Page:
This past weekend, we were just back from a trip to market, and my wife was busy stowing the fruits, veggies, oils, kimchi, and spices. I was doing my usual chore of qualifying and sorting the plastic shopping bags as to fitness for cat litter duty, kitchen waste duty, and “other,” based on leakage potential. I’m sure all of you engineers out there know the drill, so I won’t belabor it. Since this is a simple test routine that requires very little thought (as long as the cat’s asleep), my mind wandered into the realm of strange electrical anomalies, as my mind tends to do at such times…
Having just finished up researching an article on instrument isolation practices for conditions in which “ground” may not be the safest place to touch during a lightning storm, I got to thinking of other instances in which the normal means of protecting electrical circuits can be outflanked by Mother Nature. I recalled one episode of returned product from a customer whose 30A relay contacts, socket, and screw terminals had all obviously been subjected to extremely high current. The relay armature had melted and burned violently, while the contacts were welded together. The whole thing was a black, charred, mess. We were unable to reproduce such damage with the largest load that we could throw on it at the time. We could make it pop and sizzle, and eventually it would fail at 60A – but not in a blaze of glory like the ones returned to us.
Why did the customer return them to us in the first place, if they had obviously been subjected to fault-level currents, which would certainly not be a warranty issue? The 20A circuit breaker upstream of the relays did not trip during this event! In fact, the circuit that appears to have unleashed all of its fury on the poor little relay remained intact and continued to power other, non-controlled loads as if nothing had happened. Our customer wanted us to help determine the trouble – and more importantly, give him some advice to keep it from happening again.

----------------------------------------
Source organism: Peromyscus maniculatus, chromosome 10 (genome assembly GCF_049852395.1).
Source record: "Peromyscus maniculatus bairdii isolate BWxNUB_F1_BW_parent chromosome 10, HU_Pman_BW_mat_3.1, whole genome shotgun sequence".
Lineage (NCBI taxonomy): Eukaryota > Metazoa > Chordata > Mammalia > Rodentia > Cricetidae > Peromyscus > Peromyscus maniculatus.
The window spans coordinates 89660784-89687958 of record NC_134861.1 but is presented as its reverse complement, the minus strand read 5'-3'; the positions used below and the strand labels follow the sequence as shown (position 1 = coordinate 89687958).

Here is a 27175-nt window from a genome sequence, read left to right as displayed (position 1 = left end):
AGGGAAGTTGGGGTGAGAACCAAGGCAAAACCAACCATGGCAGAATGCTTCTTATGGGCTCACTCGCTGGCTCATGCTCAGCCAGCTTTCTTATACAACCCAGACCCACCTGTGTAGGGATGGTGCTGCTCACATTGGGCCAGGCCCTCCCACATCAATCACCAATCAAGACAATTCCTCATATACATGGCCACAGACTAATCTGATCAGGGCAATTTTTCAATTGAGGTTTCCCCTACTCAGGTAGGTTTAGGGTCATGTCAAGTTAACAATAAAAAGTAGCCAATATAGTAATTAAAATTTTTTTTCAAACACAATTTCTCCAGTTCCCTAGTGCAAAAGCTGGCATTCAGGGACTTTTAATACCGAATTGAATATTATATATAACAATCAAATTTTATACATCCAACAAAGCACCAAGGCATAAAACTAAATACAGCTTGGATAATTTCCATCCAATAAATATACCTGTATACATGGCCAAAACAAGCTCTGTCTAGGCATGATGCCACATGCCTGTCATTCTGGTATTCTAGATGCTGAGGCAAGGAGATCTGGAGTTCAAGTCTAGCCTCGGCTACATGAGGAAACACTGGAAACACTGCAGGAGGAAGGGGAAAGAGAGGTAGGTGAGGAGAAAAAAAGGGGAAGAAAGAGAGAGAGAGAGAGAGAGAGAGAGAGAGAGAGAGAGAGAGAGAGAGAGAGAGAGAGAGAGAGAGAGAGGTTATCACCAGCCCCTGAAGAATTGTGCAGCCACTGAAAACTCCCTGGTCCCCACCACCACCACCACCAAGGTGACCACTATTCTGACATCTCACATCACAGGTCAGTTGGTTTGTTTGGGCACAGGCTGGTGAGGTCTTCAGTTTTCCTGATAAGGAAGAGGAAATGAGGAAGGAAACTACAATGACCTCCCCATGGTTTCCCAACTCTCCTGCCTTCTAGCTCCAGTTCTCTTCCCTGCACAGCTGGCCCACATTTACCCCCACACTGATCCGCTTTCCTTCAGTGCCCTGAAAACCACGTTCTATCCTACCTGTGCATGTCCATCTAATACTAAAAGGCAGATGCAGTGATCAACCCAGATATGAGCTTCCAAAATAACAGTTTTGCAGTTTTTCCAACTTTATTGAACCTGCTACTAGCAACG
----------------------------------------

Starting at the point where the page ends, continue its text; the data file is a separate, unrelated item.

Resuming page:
After several rounds of questions and the review of e-mailed pictures, building drawings, and wiring diagrams, we were finally able to determine that this relay was controlling a lighting circuit. It was composed of one long row of fluorescent fixtures at the ceiling level of a warehouse, and at the end of the row it poked out through the wall and also powered one outdoor area light that was mounted on the uppermost corner of the building. One more question brought closure. Was there a thunderstorm that day?
The energy of a lightning strike is immense, we all know that. What was unusual about this situation was that the energy of the strike originated at the end of the circuit, traveled back upstream toward the power source, and caused the control relay to become the fuse that saved the rest of the equipment on the circuit from disaster! In burning the contacts and armature of the relay, enough energy was expended that the next device upstream (a 20A circuit breaker) didn’t need to operate – and the remainder of the lighting branches that were tapped off upstream of the relay suffered no damage. Remember, lightning doesn’t always send us trouble down the electrical wires from the source – sometimes it sneaks in the back way.
We’ve seen some strange ones during our long careers, and we’ll post ‘em here from time to time for everyone’s enjoyment (engineering enjoyment, that is). Perhaps it’ll help one day when one of our customers runs into an electrical problem that just doesn’t seem to follow the rules.